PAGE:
Digital editions are propping up falling print circulation for a large number of magazines, according to an analysis of the latest figures from ABC.
The analysis of combined circulation by PPA showed that six out of 55 titles for which a year-on-year comparison could be made upped their circulation in the first six months of 2013, despite a fall in print numbers.
Among those to have turned around declining print circulation through digital editions were Conde Nast titles GQ and Wired, Dennis Publishing’s Women’s Fitness and The Economist’s UK edition.
Grand Designs and New Scientist’s US and Canadian sales were the other titles that PPA revealed had turned falling print circulation into a growth in overall circulation.
Women’s Fitness's digital performance was particularly impressive, turning a 7.25 per cent print decline into overall growth of 0.1 per cent on the back of a 270 per cent rise in its digital circulation.
GQ posted a 27 per cent rise in digital to help turn a print circulation fall of 1.97 per cent into an overall increase of 0.17 per cent. Grand Designs’ overall circulation was boosted by 4.73 per cent despite losing 0.62 per cent of its print circulation, thanks to digital growth of 141 per cent.
Out of the 55 magazines able to compare digital circulation with the same period last year, 21 – or 38 per cent – had at least doubled their numbers.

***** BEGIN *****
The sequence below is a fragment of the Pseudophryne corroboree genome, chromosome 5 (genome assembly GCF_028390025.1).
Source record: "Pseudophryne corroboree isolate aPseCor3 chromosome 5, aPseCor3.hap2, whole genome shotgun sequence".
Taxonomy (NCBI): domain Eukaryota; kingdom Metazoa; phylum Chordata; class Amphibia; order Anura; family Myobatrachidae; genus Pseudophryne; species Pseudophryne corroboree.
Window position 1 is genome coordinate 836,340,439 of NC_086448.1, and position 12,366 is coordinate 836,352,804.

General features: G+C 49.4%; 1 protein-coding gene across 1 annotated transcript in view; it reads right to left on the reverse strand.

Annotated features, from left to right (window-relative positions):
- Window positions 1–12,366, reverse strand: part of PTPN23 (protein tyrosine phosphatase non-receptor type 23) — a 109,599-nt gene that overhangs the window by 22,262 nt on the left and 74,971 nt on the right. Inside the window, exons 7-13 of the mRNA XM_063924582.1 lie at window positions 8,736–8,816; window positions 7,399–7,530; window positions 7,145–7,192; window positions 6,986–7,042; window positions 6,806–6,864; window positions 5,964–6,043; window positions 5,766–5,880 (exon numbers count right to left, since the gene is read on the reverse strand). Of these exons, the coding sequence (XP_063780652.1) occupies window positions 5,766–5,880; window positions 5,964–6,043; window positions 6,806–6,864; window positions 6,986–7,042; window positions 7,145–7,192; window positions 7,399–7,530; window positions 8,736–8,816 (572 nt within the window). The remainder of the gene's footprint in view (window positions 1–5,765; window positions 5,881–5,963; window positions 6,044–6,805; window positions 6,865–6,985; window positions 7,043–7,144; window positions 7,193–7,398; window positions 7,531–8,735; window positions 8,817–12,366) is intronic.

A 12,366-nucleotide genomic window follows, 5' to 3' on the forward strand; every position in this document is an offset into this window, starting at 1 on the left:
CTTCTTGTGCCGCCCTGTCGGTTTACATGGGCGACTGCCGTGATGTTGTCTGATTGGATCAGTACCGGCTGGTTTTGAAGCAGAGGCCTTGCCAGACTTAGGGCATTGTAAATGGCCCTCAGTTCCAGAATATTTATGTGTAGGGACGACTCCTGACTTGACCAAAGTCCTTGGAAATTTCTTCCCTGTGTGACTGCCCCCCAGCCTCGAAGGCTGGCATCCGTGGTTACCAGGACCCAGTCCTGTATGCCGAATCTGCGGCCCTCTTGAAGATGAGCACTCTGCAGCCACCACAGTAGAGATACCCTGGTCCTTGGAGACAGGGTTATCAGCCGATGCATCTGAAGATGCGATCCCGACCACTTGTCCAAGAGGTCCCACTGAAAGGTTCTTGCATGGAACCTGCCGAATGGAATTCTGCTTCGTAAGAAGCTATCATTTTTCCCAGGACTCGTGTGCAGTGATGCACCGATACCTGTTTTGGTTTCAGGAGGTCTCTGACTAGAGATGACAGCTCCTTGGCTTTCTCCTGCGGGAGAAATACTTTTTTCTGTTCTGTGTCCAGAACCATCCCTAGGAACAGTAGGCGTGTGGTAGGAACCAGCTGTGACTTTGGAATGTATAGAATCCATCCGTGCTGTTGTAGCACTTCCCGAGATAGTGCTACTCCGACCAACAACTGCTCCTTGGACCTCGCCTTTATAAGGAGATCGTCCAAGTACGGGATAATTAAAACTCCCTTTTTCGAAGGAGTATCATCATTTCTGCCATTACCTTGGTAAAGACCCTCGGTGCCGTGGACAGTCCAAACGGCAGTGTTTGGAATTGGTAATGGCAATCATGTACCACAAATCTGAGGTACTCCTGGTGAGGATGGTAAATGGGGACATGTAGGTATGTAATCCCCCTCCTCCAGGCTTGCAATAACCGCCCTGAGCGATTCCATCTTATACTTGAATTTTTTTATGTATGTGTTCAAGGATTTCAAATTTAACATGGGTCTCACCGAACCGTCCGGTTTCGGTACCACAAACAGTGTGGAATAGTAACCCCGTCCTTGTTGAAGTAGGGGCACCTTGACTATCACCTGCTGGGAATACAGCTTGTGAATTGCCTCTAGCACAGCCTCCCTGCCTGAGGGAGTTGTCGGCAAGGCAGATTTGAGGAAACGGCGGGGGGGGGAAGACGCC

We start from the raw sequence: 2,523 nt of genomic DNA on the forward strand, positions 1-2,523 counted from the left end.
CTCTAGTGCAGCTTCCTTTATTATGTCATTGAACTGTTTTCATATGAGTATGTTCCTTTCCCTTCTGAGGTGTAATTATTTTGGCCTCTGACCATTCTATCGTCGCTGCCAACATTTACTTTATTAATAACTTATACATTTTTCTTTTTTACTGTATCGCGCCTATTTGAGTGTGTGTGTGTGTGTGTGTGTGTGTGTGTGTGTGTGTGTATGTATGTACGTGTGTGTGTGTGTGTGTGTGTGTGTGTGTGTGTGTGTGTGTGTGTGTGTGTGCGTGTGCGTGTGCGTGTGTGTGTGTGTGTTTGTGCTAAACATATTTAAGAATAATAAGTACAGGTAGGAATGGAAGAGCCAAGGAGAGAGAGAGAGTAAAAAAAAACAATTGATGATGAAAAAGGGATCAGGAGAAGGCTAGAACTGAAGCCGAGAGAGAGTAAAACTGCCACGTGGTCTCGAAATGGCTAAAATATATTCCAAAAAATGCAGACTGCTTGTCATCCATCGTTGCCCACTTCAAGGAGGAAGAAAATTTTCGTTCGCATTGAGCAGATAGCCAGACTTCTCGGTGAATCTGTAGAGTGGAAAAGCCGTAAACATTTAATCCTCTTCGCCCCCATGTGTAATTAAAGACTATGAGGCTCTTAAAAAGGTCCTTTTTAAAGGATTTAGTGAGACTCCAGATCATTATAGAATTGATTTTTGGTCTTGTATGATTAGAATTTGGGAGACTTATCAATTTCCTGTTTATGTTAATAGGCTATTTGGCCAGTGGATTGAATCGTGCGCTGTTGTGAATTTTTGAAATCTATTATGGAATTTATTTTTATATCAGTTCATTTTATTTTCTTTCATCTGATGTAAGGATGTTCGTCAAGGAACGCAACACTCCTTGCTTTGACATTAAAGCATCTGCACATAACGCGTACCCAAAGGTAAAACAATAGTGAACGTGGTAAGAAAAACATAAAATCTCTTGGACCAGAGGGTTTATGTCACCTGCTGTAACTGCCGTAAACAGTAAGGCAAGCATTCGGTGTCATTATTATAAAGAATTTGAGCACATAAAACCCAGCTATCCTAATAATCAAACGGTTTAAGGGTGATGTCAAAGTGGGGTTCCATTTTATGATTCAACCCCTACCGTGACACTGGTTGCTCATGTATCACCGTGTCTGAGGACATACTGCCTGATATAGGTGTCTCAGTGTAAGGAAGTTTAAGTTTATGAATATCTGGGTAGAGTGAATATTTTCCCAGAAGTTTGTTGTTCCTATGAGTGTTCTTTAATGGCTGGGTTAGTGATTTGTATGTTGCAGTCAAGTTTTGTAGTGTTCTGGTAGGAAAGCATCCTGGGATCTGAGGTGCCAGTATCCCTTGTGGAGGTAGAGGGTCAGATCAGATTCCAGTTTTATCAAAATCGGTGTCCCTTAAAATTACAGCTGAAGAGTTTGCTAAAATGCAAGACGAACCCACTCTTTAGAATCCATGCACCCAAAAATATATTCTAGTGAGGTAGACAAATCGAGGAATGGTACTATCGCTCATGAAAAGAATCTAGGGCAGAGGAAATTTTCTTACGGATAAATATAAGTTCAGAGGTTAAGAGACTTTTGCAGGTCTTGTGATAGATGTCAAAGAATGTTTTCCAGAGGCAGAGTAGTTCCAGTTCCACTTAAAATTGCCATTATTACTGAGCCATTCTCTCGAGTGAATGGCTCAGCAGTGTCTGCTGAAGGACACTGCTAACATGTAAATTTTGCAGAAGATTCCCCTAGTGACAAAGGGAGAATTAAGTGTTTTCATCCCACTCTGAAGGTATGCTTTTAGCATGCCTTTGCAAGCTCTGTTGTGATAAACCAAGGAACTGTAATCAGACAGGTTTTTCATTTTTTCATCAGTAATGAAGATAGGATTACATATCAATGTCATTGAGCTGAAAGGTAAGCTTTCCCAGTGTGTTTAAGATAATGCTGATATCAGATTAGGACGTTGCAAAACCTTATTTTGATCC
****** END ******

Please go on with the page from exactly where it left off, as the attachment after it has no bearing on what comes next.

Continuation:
The biggest increase was for BBC History Magazine, which grew digital circulation by 693 per cent to 8,770, while Conde Nast’s flagship title Vogue saw its digital circulation increase by 463 per cent to 7,601.
From a smaller base, Hearst Magazine’s TV title Inside Soap saw digital growth of 585 per cent to post a circulation figure of 1,686.
OK Magazine was another winner when it came to digital growth. The Northern & Shell title increased circulation of its digital edition by 346 per cent to 4,402. The publisher yesterday revealed it had pumped £25m into “digital transformation” of its portfolio.
PPA said the analysis of circulation only included titles that opted to report both print and digital figures to ABC. To be included, digital editions must contain no less than 95 per cent and no more than 125 per cent of the print edition’s editorial content.